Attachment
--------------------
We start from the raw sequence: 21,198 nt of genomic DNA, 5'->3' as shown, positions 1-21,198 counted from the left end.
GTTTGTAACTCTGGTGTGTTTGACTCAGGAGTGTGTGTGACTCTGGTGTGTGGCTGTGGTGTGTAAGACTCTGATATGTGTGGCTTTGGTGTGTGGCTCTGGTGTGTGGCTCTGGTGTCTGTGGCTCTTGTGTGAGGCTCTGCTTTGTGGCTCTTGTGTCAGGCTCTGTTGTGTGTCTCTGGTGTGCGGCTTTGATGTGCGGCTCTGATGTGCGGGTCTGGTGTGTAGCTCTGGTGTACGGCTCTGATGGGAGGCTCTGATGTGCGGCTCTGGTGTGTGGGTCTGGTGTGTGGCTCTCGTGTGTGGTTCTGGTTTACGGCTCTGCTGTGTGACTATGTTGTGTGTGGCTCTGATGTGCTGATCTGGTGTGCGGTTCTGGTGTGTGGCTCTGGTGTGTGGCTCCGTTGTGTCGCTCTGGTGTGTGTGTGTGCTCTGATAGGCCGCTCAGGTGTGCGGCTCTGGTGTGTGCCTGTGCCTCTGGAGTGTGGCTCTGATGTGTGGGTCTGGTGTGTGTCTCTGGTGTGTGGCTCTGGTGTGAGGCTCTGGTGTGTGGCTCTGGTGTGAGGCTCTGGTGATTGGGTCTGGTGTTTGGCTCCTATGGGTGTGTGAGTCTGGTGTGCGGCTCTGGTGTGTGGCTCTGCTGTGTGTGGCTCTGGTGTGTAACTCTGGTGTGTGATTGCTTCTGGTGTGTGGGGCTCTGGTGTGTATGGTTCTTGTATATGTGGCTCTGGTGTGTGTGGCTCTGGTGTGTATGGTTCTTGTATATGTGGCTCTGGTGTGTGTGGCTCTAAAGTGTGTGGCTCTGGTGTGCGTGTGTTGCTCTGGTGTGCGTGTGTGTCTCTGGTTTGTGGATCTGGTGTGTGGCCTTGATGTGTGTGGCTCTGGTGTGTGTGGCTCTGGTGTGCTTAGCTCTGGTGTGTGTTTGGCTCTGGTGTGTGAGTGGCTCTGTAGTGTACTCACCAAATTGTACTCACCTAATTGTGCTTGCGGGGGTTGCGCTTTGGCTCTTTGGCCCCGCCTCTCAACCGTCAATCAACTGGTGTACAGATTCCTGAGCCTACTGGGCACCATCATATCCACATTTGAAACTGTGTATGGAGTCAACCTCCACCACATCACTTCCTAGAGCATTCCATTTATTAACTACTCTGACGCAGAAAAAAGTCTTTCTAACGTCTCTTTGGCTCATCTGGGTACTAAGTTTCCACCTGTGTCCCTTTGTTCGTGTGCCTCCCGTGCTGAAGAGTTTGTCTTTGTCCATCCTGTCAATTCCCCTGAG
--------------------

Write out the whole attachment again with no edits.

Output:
We start from the raw sequence: 21,198 nt of genomic DNA, 5'->3' as shown, positions 1-21,198 counted from the left end.
GTTTGTAACTCTGGTGTGTTTGACTCAGGAGTGTGTGTGACTCTGGTGTGTGGCTGTGGTGTGTAAGACTCTGATATGTGTGGCTTTGGTGTGTGGCTCTGGTGTGTGGCTCTGGTGTCTGTGGCTCTTGTGTGAGGCTCTGCTTTGTGGCTCTTGTGTCAGGCTCTGTTGTGTGTCTCTGGTGTGCGGCTTTGATGTGCGGCTCTGATGTGCGGGTCTGGTGTGTAGCTCTGGTGTACGGCTCTGATGGGAGGCTCTGATGTGCGGCTCTGGTGTGTGGGTCTGGTGTGTGGCTCTCGTGTGTGGTTCTGGTTTACGGCTCTGCTGTGTGACTATGTTGTGTGTGGCTCTGATGTGCTGATCTGGTGTGCGGTTCTGGTGTGTGGCTCTGGTGTGTGGCTCCGTTGTGTCGCTCTGGTGTGTGTGTGTGCTCTGATAGGCCGCTCAGGTGTGCGGCTCTGGTGTGTGCCTGTGCCTCTGGAGTGTGGCTCTGATGTGTGGGTCTGGTGTGTGTCTCTGGTGTGTGGCTCTGGTGTGAGGCTCTGGTGTGTGGCTCTGGTGTGAGGCTCTGGTGATTGGGTCTGGTGTTTGGCTCCTATGGGTGTGTGAGTCTGGTGTGCGGCTCTGGTGTGTGGCTCTGCTGTGTGTGGCTCTGGTGTGTAACTCTGGTGTGTGATTGCTTCTGGTGTGTGGGGCTCTGGTGTGTATGGTTCTTGTATATGTGGCTCTGGTGTGTGTGGCTCTGGTGTGTATGGTTCTTGTATATGTGGCTCTGGTGTGTGTGGCTCTAAAGTGTGTGGCTCTGGTGTGCGTGTGTTGCTCTGGTGTGCGTGTGTGTCTCTGGTTTGTGGATCTGGTGTGTGGCCTTGATGTGTGTGGCTCTGGTGTGTGTGGCTCTGGTGTGCTTAGCTCTGGTGTGTGTTTGGCTCTGGTGTGTGAGTGGCTCTGTAGTGTACTCACCAAATTGTACTCACCTAATTGTGCTTGCGGGGGTTGCGCTTTGGCTCTTTGGCCCCGCCTCTCAACCGTCAATCAACTGGTGTACAGATTCCTGAGCCTACTGGGCACCATCATATCCACATTTGAAACTGTGTATGGAGTCAACCTCCACCACATCACTTCCTAGAGCATTCCATTTATTAACTACTCTGACGCAGAAAAAAGTCTTTCTAACGTCTCTTTGGCTCATCTGGGTACTAAGTTTCCACCTGTGTCCCTTTGTTCGTGTGCCTCCCGTGCTGAAGAGTTTGTCTTTGTCCATCCTGTCAATTCCCCTGAG